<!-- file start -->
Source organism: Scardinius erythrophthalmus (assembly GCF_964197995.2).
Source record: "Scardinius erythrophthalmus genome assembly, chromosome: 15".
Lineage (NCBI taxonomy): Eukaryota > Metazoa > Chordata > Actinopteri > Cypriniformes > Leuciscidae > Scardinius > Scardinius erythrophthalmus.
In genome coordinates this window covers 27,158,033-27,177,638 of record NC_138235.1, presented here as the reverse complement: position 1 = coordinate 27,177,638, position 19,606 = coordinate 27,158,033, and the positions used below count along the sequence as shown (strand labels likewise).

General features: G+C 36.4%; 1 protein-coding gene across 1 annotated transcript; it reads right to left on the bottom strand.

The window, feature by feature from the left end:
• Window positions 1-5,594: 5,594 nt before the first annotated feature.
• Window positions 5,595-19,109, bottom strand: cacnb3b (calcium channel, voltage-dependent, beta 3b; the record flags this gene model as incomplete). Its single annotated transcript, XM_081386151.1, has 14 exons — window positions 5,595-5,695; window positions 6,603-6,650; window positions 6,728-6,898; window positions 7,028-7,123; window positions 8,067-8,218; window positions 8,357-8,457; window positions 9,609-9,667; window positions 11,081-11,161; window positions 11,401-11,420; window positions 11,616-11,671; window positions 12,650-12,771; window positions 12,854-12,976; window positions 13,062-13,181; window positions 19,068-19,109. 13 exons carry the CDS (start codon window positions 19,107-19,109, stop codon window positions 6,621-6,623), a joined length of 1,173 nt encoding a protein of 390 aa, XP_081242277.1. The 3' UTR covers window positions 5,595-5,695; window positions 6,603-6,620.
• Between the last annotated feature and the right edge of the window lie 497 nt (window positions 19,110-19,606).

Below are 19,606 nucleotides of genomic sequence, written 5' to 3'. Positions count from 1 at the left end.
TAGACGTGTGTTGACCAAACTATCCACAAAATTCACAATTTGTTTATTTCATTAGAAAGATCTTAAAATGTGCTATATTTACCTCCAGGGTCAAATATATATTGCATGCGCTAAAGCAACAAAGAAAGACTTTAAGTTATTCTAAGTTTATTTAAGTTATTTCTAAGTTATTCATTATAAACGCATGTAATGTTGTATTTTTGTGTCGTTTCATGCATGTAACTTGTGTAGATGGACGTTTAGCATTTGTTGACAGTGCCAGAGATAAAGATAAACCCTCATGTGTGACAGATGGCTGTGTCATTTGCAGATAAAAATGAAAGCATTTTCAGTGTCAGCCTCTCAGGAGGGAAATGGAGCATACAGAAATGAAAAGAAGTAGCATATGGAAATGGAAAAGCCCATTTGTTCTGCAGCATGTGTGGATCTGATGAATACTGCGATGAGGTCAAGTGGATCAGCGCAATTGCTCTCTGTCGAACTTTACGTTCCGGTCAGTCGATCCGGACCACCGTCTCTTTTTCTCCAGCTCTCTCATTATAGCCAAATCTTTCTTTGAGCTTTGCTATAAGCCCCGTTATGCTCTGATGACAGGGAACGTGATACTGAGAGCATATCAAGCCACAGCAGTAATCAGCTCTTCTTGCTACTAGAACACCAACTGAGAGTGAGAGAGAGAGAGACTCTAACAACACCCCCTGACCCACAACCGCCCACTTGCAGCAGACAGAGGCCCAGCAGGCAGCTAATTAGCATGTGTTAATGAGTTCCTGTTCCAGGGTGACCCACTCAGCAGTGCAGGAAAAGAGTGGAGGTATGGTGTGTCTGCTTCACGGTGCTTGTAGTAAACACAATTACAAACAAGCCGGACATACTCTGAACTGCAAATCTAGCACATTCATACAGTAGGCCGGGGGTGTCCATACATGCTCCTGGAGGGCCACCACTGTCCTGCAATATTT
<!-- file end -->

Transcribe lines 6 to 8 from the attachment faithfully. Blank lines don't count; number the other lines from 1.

The window, feature by feature from the left end:
• Window positions 1-5,594: 5,594 nt before the first annotated feature.
• Window positions 5,595-19,109, bottom strand: cacnb3b (calcium channel, voltage-dependent, beta 3b; the record flags this gene model as incomplete). Its single annotated transcript, XM_081386151.1, has 14 exons — window positions 5,595-5,695; window positions 6,603-6,650; window positions 6,728-6,898; window positions 7,028-7,123; window positions 8,067-8,218; window positions 8,357-8,457; window positions 9,609-9,667; window positions 11,081-11,161; window positions 11,401-11,420; window positions 11,616-11,671; window positions 12,650-12,771; window positions 12,854-12,976; window positions 13,062-13,181; window positions 19,068-19,109. 13 exons carry the CDS (start codon window positions 19,107-19,109, stop codon window positions 6,621-6,623), a joined length of 1,173 nt encoding a protein of 390 aa, XP_081242277.1. The 3' UTR covers window positions 5,595-5,695; window positions 6,603-6,620.